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Author: William Shakespeare
Editor: Hardy M. Cook
Peer Reviewed

Venus and Adonis (Quarto 1, 1592-3)

VVhat should I do, seeing thee so indeed?
That tremble at th'imagination,
The thought of it doth make my faint heart bleed,
670And feare doth teach it diuination;
I prophecie thy death, my liuing sorrow,
If thou incounter with the boare to morrow.
But if thou needs wilt hunt, be rul'd by me,
Vncouple at the timerous flying hare,
675Or at the foxe which liues by subtiltie,
Or at the Roe which no incounter dare:
Pursue these fearfull creatures o're the downes,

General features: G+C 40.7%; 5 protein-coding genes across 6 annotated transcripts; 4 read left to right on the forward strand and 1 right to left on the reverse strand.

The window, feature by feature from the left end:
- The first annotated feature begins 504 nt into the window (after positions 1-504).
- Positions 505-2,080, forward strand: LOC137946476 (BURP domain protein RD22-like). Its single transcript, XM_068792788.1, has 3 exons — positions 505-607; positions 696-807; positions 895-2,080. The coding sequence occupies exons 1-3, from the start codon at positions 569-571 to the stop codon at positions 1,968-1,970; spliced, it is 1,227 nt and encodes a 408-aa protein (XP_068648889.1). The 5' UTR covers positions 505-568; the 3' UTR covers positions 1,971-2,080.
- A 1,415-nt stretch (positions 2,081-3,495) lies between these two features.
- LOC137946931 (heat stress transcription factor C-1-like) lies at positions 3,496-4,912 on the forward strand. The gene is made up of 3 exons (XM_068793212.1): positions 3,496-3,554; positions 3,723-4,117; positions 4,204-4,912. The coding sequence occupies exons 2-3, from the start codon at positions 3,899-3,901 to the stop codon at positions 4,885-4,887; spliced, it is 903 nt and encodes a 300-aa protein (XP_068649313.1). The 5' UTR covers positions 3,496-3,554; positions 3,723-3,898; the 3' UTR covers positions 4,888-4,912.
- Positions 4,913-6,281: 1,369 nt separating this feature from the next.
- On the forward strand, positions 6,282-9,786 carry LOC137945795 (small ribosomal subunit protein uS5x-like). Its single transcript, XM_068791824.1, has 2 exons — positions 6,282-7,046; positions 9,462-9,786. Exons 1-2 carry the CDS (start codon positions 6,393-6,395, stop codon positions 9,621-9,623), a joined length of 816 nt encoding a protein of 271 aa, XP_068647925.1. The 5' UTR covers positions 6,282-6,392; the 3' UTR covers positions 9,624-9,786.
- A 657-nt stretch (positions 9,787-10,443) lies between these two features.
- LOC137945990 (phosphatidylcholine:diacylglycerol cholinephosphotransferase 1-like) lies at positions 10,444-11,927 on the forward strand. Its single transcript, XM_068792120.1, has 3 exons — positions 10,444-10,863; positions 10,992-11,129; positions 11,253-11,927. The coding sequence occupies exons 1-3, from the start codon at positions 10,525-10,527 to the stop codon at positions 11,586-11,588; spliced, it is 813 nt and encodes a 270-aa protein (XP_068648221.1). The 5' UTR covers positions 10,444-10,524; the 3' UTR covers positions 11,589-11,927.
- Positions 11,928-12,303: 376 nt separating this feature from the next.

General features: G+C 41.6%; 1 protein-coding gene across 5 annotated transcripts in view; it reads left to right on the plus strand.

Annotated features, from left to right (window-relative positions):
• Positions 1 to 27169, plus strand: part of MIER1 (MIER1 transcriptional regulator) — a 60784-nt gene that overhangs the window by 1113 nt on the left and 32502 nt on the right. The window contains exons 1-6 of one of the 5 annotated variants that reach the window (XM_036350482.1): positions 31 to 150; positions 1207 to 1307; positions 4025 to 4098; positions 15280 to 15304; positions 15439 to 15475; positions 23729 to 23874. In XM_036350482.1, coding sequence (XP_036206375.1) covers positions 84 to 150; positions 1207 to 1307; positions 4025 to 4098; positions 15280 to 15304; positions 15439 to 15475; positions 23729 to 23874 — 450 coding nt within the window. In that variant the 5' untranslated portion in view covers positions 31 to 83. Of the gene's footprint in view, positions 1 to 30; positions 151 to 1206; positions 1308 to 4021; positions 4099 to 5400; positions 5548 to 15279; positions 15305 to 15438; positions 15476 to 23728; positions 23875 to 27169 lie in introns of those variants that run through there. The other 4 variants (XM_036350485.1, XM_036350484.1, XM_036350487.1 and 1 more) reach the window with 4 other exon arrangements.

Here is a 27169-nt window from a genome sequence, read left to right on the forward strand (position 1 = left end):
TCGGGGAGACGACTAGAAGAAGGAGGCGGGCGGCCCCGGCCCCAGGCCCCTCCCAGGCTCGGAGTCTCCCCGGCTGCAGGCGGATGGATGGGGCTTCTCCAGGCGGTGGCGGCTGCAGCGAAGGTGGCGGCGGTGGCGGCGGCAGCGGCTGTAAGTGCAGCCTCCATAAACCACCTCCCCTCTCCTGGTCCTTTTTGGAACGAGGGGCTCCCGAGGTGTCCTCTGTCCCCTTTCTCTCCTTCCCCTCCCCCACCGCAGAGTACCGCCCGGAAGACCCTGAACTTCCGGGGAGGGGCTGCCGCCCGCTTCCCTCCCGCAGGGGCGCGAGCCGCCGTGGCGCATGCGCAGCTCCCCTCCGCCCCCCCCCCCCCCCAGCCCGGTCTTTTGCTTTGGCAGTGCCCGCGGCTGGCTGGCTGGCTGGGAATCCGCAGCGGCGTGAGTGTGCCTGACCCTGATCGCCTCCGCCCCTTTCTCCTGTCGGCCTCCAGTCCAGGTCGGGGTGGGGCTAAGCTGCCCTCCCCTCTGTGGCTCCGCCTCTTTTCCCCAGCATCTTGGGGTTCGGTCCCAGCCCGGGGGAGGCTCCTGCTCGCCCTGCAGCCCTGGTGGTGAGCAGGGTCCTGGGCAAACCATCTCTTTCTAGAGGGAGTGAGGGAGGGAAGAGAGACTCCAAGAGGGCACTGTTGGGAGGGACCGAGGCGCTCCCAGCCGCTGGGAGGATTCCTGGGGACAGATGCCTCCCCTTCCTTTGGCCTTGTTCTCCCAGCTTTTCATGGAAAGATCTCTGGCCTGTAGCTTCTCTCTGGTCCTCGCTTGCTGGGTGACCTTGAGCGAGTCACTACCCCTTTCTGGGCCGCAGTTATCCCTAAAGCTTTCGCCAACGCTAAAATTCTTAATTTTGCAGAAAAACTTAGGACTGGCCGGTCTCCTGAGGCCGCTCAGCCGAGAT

And on thy wel breathd horse keep with thy hoūds
And when thou hast on foote the purblind hare,
680Marke the poore wretch to ouer-shut his troubles,
How he outruns the wind, and with what care,
He crankes and crosses with a thousand doubles,
The many musits through the which he goes,
Are like a laberinth to amaze his foes.
685Sometime he runnes among a flocke of sheepe,
To make the cunning hounds mistake their smell,
And sometime where earth-deluing Conies keepe,
To stop the loud pursuers in their yell:
And sometime sorteth with a heard of deare,
690Danger deuiseth shifts, wit waites on feare.
For there his smell with others being mingled,
The hot sent-snuffing hounds are driuen to doubt,
Ceasing their clamorous cry, till they haue singled
VVith much ado the cold fault cleanly out,
695Then do they spend their mouth's, eccho replies,
As if an other chase were in the skies.